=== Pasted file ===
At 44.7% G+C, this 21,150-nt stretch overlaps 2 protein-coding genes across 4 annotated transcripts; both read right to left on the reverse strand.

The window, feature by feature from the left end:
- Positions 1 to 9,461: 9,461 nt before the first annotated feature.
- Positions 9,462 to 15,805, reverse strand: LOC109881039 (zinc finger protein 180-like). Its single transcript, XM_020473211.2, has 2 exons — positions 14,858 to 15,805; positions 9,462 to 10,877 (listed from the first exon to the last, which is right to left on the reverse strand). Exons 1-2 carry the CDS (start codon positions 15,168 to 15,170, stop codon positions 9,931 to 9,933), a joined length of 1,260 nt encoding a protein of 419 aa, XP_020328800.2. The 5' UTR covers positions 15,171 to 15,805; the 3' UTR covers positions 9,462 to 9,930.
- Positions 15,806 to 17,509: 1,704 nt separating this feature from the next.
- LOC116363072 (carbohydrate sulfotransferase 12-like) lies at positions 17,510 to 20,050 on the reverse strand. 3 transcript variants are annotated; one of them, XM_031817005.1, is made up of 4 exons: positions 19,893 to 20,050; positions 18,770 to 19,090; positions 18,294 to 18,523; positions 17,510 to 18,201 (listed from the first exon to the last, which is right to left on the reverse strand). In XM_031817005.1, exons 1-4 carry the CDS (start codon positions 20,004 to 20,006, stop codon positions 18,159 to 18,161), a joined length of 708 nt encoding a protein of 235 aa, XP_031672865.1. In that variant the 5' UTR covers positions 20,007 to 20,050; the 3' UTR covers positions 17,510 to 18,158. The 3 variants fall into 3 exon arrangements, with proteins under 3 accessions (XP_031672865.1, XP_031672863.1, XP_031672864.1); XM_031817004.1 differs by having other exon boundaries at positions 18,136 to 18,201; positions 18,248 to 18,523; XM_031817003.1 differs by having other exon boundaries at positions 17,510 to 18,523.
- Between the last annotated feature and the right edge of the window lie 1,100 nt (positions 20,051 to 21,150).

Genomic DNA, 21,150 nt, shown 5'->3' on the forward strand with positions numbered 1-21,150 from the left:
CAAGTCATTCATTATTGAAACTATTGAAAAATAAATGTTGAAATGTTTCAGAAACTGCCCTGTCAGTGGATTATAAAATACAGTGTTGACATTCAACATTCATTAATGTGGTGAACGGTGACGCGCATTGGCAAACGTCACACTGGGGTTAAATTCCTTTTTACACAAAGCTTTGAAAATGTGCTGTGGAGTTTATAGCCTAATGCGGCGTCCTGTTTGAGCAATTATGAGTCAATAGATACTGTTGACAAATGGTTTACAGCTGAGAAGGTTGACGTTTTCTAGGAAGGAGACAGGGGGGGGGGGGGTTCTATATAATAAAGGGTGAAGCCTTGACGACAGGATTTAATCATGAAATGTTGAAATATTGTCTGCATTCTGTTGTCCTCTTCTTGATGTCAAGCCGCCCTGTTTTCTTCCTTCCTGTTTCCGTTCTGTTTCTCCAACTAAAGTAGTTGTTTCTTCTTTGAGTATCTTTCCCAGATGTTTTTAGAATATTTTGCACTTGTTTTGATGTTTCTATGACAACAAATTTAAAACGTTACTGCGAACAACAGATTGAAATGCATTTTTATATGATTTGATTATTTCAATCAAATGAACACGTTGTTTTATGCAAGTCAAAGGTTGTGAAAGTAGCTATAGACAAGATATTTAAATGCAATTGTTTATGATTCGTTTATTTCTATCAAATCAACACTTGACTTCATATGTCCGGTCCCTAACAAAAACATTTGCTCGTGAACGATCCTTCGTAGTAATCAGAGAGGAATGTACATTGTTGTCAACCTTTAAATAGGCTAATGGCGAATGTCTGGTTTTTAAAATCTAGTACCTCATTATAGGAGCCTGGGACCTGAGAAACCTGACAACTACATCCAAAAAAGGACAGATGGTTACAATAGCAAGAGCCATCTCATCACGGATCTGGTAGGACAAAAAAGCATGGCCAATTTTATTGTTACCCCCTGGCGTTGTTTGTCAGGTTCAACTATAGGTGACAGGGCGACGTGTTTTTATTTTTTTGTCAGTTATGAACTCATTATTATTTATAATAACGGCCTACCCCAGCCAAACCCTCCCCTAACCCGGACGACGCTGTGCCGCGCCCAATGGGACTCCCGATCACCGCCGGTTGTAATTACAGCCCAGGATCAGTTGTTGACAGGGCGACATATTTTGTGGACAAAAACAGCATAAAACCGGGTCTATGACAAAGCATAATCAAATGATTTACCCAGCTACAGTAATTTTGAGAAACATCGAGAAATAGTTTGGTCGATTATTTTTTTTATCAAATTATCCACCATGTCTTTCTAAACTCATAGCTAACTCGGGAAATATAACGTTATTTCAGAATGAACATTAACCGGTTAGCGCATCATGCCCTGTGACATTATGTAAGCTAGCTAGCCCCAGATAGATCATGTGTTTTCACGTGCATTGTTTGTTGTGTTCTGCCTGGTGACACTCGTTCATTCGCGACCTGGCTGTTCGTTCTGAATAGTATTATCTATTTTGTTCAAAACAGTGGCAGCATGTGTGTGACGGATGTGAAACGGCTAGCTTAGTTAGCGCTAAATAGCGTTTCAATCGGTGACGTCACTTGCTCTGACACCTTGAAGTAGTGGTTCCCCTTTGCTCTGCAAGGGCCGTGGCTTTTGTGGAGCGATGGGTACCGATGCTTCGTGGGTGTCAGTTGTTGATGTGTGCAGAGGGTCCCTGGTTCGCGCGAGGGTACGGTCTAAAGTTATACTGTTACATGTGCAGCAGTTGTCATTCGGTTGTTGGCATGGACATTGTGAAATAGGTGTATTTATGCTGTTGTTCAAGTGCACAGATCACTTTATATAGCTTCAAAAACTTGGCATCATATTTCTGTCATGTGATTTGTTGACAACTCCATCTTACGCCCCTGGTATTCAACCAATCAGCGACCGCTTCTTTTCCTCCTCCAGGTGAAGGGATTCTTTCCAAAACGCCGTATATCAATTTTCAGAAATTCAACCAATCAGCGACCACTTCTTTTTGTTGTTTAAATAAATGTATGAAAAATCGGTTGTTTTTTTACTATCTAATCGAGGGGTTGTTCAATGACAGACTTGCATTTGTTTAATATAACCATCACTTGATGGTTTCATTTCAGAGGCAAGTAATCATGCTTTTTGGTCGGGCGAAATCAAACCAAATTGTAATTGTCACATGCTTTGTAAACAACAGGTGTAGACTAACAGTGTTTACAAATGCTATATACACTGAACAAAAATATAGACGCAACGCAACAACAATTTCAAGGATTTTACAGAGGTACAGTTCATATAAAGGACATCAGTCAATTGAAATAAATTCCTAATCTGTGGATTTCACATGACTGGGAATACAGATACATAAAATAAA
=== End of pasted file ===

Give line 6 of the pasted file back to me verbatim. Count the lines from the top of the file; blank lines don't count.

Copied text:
- LOC116363072 (carbohydrate sulfotransferase 12-like) lies at positions 17,510 to 20,050 on the reverse strand. 3 transcript variants are annotated; one of them, XM_031817005.1, is made up of 4 exons: positions 19,893 to 20,050; positions 18,770 to 19,090; positions 18,294 to 18,523; positions 17,510 to 18,201 (listed from the first exon to the last, which is right to left on the reverse strand). In XM_031817005.1, exons 1-4 carry the CDS (start codon positions 20,004 to 20,006, stop codon positions 18,159 to 18,161), a joined length of 708 nt encoding a protein of 235 aa, XP_031672865.1. In that variant the 5' UTR covers positions 20,007 to 20,050; the 3' UTR covers positions 17,510 to 18,158. The 3 variants fall into 3 exon arrangements, with proteins under 3 accessions (XP_031672865.1, XP_031672863.1, XP_031672864.1); XM_031817004.1 differs by having other exon boundaries at positions 18,136 to 18,201; positions 18,248 to 18,523; XM_031817003.1 differs by having other exon boundaries at positions 17,510 to 18,523.